It is believe the law courts building will use more than 20,000 sq m of AFS hoop pine plywood for bench tops in 32 court rooms.

The GBCA acceptance of AFS accreditation has seen timber awarded one point and now industry interest centres on the second stage review.

“The second stage is a proposal by GBCA to evaluate certification schemes to achieve two points – still not a huge reward for a material that runs rings around steel and concrete,” the chief executive of AFS Ltd Kayt Watts told T&F enews. “The move to the second stage has not commenced. For GBCA to do so, there needs to be some internal adjustments as to how they go about conducting this evaluation.

“The big issue is that GBCA cannot re-invent the process or criteria which identify what is sustainable forest management. This has already been done by the forest certification schemes.”

Ms Watts said AFSL followed a rigorous and credible process determined by Standards Australia and ISO procedures, which included public consultation and a strict governance model.

“GBCA has advised AFSL that it will consult with us prior to commencing a second stage,” she said.

[AFCS has the only sustainable forest management (AS 4708) and the only chain of custody (AS 4707) certification process that meets Australian standards]. GBCA’s technical manger for materials and certification Shloni Bonet told T&F enews the council was working on the second stage, which involved “significant criteria” and was committed to complete this review during 2010.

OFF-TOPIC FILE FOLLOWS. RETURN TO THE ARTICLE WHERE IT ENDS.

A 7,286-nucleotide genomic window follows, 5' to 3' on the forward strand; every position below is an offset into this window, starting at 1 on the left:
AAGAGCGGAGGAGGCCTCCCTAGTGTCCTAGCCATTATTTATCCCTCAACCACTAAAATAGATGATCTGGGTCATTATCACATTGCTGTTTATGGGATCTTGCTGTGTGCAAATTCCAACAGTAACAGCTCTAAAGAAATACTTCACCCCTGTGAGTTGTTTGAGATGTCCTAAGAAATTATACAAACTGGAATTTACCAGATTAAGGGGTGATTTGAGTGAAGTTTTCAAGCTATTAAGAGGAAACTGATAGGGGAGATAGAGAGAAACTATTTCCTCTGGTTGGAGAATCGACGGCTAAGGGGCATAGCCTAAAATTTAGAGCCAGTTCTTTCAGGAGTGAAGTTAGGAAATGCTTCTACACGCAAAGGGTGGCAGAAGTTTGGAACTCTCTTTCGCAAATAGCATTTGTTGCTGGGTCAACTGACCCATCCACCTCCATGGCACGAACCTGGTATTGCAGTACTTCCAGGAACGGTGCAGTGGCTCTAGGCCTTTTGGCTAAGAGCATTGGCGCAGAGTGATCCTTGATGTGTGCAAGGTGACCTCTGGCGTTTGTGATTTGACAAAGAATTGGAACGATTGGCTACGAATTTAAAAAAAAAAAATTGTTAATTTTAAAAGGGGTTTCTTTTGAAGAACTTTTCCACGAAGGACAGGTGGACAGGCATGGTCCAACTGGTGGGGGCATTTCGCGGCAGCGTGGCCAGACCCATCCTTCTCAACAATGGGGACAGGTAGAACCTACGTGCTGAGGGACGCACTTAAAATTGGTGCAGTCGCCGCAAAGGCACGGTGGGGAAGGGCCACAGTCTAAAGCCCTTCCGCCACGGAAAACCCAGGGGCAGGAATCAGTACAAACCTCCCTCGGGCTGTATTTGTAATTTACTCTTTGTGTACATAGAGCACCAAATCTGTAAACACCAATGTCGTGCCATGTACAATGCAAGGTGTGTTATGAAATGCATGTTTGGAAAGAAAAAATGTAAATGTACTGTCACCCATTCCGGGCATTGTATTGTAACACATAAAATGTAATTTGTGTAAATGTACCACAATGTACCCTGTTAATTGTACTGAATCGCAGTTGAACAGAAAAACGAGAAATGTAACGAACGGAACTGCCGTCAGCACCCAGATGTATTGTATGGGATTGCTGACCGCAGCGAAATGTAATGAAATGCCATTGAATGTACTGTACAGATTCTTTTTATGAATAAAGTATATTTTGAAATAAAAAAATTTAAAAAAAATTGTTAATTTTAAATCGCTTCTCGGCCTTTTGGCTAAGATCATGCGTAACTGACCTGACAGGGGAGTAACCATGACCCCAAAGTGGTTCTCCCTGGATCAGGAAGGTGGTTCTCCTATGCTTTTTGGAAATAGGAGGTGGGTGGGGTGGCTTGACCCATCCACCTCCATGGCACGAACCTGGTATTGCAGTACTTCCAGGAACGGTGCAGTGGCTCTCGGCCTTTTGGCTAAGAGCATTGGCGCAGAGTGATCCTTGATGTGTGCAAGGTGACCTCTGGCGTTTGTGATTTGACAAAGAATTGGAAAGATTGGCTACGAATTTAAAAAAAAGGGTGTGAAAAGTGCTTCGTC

“The first point in the new credit is awarded where legality of timber products is assured, and all certification schemes provide that assurance,” Mr Bonet said. “The second part will involve determining if timber is sourced from well-managed forests that do not degrade the conservation value of those forests. It’s all about governance and forest management.”

One of the key architects of the AFS scheme and a board member Dr Hans Drielsma said industry should be cautious about how much pressure it puts on GBCA in regard to the second stage criteria, in view of the ground won by AFS.

Dr Drielsma, who is executive general manger of Forestry Tasmania, said moving to the second stage could be “quite problematic” – for the GBCA and the industry. “When the time comes there will be those who will endeavour to differentiate between the two schemes when considering extra points,” he said.

“Arguments for another point might bring on another fight.

“At the end of the day, one point isn’t so bad, if you consider AFS didn’t get a look-in on GBCA before December last year.”

Dr Drielsma added: “But don’t get me wrong. Industry should still push for a higher recognition of timber from a carbon-efficiency point of view.”

General manger of the Engineered Wood Products Association of Australasia Simon Dorries said this interim arrangement gave AFS and FSC and equal opportunity going forward to review their schemes to maximise the credit points they could achieve.

He said engineered wood products had the ability to gain up to three Green Star rating points– one point for forest certification, one point for low formaldehyde emissions (E0 or E1) and an extra point in Office Fit Out for super E0 (average 0.3 milligrams to a maximum of 0.4 milligrams emissions).

“All Australasian manufacturers of EWPs can meet the specification of EO or E1 certified under a JAS-ANZ accredited system,” he said.